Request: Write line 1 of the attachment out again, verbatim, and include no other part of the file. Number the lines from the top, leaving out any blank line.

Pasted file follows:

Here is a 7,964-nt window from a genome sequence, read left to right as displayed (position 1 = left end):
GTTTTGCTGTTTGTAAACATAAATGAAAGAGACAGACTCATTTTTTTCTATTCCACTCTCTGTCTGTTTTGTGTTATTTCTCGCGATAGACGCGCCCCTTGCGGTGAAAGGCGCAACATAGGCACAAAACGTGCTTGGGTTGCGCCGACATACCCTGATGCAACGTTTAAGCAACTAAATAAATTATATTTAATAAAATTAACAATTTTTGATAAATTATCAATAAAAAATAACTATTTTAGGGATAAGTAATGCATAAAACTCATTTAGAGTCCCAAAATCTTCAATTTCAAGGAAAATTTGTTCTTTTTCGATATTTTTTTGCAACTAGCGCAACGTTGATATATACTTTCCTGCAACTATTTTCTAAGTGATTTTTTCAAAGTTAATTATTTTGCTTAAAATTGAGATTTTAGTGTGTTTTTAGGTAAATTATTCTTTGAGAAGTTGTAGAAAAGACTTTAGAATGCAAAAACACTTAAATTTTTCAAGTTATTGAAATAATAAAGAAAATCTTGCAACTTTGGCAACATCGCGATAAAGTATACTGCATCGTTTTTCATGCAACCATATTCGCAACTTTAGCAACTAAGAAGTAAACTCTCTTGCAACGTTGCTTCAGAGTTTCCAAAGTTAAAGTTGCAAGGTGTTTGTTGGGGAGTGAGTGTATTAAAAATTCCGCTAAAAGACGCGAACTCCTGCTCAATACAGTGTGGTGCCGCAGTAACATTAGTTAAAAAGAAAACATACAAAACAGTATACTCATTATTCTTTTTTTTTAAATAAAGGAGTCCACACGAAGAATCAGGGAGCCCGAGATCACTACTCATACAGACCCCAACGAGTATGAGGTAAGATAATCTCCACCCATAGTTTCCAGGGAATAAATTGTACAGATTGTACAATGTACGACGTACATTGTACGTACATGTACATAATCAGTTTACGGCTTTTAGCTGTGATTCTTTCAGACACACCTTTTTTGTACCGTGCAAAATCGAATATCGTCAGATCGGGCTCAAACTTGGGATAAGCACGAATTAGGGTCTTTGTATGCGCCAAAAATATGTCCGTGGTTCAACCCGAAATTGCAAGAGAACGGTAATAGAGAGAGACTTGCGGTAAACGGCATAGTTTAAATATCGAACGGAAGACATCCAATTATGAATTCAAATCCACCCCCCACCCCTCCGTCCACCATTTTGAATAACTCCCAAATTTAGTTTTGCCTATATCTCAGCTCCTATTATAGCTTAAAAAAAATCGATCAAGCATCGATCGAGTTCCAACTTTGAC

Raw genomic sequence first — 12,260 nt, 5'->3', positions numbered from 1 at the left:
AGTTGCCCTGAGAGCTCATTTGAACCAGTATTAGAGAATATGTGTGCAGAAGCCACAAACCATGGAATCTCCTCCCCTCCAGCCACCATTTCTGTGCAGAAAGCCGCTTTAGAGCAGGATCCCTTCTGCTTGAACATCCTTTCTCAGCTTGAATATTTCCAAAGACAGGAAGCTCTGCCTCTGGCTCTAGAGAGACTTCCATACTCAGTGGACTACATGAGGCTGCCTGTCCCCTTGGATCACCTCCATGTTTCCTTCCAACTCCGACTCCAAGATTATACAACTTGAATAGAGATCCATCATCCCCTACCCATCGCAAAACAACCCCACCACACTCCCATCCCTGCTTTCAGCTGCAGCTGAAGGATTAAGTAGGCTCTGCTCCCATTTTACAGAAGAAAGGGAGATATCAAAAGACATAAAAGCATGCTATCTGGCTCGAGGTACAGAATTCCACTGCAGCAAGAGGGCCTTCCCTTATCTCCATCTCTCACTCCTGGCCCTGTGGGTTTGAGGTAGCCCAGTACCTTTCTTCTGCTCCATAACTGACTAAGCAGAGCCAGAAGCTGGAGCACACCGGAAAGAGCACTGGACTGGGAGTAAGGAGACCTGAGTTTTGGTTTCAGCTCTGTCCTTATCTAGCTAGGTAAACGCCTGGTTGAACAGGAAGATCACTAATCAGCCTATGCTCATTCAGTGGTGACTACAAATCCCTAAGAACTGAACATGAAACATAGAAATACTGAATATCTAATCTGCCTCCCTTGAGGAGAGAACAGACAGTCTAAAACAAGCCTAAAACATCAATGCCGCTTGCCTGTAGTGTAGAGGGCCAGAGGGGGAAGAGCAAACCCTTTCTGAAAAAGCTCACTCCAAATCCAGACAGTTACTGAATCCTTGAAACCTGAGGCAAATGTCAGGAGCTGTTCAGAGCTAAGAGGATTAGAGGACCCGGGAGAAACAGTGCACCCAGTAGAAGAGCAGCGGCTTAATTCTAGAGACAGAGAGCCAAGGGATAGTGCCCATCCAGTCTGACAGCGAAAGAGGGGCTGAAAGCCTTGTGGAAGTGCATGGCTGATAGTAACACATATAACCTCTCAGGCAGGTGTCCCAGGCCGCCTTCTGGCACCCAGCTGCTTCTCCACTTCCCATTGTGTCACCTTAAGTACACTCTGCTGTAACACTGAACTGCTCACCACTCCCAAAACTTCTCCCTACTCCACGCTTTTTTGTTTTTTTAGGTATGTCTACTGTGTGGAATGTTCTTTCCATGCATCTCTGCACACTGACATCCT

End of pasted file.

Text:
Here is a 7,964-nt window from a genome sequence, read left to right as displayed (position 1 = left end):